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New Grant Program Focuses on Diversity and Supply Chain Resiliency

Jan. 25, 2021
With the goal of supporting more resilient supply chains, Siemens is awarding $140,000 in grants to Black-owned businesses.

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Supply chain resiliency and diversity initiatives are both high on corporations’ priority lists right now, and a new grant program combines the two into one. Siemens USA is providing a total of $140,000 in grants to Black-owned businesses to support diversity and inclusion in entrepreneurship and business development.

Working with the Atlanta chapter of the U.S. Department of Commerce’s Minority Business Development Agency (MBDA), Siemens will select businesses to receive the grants in seven U.S. cities, including Atlanta, Baltimore, Chicago, Detroit, New York, Orlando, and Pasadena, Calif.

“To build resilient supply chains, and to expand our own business opportunities, we need a marketplace that’s diverse and inclusive,” Nichelle Grant, Siemens’ head of Diversity, Equity and Inclusion said in a press release. “These grants are intended to help Black-owned companies develop their businesses to be in the best position to compete for contracts and become part of supplier bases like ours.”

How the Grant Program Works

Acknowledging that the minority business community, and Black-owned businesses in particular, have experienced numerous hardships during this time of the pandemic, social unrest, and economic downturn, Siemens says its grant is part of the company’s broader support of minority businesses and advancement of supplier diversity.

“For many years, Siemens Supply Chain Management has strategically sourced from diverse businesses to benefit from the innovation and creativity these suppliers have to offer. Any resilient and successful supply chain needs to invest in cultural diversity as part of its vision,” Patric Stadtfeld, head of Supply Chain Management for the Americas, said in the release. “We’re proud to continue supporting and growing our supplier base of more than 6,000 small and diverse businesses.”

For the grant program, Siemens says the MBDA will nominate up to five businesses for the grants in each city based on their financial challenges and alignment with the manufacturer’s supply chain needs. All candidates will be entered into Siemens’ supplier database, with grants in the amount of $20,000 awarded to each of the seven winners in late-February.

Siemens says it selected the seven cities based on its “footprint and supplier partner needs,” noting that the grants align with the manufacturer’s ongoing commitment to “drive meaningful, measurable impact towards closing the opportunity gap in the Black business community.”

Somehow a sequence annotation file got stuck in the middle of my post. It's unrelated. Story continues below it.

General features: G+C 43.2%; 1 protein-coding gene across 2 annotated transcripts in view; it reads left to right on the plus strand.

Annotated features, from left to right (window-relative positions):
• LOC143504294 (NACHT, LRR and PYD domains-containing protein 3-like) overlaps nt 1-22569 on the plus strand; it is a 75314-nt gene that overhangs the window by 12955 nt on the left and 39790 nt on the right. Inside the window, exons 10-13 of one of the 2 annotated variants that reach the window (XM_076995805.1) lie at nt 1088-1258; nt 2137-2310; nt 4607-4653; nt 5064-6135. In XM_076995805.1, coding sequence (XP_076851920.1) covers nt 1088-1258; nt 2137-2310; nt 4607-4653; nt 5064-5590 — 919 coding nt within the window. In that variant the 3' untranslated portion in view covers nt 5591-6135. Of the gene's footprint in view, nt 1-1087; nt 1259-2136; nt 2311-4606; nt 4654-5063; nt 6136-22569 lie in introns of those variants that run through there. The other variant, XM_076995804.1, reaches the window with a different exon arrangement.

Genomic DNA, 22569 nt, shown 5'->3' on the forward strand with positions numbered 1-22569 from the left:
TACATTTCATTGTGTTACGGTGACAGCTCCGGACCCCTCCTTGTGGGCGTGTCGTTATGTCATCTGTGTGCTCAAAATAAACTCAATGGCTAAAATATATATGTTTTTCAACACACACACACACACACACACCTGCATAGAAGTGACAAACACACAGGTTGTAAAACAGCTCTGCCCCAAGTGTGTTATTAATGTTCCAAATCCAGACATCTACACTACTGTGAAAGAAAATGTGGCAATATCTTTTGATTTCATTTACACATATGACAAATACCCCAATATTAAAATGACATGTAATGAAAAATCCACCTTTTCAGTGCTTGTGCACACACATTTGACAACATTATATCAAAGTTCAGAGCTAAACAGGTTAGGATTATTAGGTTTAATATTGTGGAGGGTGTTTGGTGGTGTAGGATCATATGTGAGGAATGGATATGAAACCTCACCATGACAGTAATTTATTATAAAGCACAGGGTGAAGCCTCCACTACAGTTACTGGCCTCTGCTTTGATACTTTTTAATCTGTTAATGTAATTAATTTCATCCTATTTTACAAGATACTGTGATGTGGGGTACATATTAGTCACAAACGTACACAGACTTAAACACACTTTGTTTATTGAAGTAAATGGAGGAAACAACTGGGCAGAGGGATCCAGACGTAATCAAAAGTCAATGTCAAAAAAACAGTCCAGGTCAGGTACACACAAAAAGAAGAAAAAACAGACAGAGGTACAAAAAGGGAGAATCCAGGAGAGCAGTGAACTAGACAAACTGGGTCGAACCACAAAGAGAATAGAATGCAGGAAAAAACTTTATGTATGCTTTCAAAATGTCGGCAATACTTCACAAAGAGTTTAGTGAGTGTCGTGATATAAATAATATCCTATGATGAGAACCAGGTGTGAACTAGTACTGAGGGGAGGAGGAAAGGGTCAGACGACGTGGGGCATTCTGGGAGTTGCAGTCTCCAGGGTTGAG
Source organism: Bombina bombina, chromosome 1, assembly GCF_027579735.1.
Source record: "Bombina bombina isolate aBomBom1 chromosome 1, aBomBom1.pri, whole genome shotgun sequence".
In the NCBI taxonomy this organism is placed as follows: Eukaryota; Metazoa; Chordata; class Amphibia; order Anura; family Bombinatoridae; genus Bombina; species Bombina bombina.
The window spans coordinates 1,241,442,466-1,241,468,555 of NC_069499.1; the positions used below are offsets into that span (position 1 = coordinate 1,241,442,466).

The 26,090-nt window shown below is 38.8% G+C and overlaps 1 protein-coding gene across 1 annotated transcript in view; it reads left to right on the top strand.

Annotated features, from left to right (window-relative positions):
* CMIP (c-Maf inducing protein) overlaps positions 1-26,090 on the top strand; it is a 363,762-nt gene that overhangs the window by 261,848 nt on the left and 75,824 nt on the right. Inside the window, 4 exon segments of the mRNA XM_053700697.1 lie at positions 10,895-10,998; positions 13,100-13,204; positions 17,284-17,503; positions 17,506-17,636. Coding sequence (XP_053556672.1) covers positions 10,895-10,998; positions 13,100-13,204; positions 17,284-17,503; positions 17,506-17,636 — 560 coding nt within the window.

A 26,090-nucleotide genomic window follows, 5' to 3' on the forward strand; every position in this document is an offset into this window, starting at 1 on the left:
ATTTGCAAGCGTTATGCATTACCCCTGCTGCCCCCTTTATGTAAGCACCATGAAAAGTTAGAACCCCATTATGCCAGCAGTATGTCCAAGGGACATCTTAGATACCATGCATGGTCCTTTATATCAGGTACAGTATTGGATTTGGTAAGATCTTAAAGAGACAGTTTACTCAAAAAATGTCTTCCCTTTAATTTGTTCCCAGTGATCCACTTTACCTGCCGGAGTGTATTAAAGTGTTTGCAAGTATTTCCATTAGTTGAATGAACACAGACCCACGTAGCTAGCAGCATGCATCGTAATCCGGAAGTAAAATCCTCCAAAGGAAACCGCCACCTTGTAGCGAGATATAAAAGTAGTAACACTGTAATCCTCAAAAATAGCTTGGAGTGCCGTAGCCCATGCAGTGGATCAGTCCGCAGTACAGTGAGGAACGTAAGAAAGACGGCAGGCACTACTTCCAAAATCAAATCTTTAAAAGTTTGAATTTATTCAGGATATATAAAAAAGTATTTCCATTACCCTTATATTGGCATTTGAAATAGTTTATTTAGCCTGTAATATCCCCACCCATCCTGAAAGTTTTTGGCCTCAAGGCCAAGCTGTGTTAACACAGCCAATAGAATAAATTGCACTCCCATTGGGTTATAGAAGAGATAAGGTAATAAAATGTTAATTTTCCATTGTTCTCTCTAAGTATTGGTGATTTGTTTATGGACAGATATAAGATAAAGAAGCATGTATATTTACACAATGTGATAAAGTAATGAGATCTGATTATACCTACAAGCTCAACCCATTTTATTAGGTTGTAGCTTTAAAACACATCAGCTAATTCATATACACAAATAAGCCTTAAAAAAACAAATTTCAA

Supporting Diversity and Supply Chains

Siemens’ other current initiatives include a partnership with the National Center for Civil and Human Rights (NCCHR) in Atlanta and the deployment of air filtration and thermal imaging technology that helped NCCHR remain open safely to the public during COVID-19.

“This mission is also advanced through the work of the Siemens Foundation, the non-profit organization established by Siemens USA,” the company adds, “and its recent $2 million pledge to Community Development Financial Institutions Funds (CDFIs) to support social and economic equity in racially diverse communities.”

The Foundation, with support from Siemens Healthineers, also committed $2 million to 20 community health centers across the country to help them respond to the COVID-19 crisis and continue to provide care for millions of Americans in underserved populations. Additional donations are supporting Historically Black Colleges and Universities (HBCUs) in their plans to safely reopen campuses.

More to Come?

As we progress further into 2021, expect to see more companies developing new initiatives that support supply chain resiliency, diversity, and in some cases, a combination of the two. “A major shock to supply chain operations, COVID-19 exposed the weaknesses of the current supply chain paradigm and forced firms to consider the challenges of rebuilding their supply chains due to supplier exits,” SCMR reports.

“For some industries, the pandemic even forced a major rethinking of business models,” it continues. “And while these are all valid pain points, there’s a silver lining to all of this: The pandemic is giving companies a chance to rethink supply chain resilience.”

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About the Author

Bridget McCrea | Contributing Writer | Supply Chain Connect

Bridget McCrea is a freelance writer who covers business and technology for various publications.